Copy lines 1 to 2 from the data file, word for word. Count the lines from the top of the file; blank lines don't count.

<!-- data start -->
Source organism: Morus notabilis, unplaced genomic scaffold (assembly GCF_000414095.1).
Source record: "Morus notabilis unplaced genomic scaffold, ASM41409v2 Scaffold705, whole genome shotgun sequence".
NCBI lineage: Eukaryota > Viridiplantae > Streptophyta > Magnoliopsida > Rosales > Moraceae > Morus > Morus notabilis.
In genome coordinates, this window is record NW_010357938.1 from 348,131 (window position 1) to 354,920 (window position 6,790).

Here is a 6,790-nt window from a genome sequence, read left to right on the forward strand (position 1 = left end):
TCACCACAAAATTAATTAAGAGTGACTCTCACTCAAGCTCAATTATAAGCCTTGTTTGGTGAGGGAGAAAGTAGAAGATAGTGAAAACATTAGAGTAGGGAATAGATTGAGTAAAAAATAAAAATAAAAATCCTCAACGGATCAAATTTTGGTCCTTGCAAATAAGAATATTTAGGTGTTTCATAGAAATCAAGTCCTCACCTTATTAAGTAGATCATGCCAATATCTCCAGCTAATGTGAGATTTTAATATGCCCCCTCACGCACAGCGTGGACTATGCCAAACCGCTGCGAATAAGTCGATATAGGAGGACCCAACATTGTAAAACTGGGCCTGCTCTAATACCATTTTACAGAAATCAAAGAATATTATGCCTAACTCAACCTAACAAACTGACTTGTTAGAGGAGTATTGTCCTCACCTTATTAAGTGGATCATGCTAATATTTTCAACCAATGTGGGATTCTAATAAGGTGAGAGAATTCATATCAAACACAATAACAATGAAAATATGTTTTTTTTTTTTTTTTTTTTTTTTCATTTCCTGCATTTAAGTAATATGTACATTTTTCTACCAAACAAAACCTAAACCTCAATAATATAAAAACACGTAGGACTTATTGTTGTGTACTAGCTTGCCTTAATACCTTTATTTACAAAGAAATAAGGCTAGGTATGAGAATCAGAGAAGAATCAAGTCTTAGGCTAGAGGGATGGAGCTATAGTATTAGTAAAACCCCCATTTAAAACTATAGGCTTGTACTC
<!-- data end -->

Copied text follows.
Source organism: Morus notabilis, unplaced genomic scaffold (assembly GCF_000414095.1).
Source record: "Morus notabilis unplaced genomic scaffold, ASM41409v2 Scaffold705, whole genome shotgun sequence".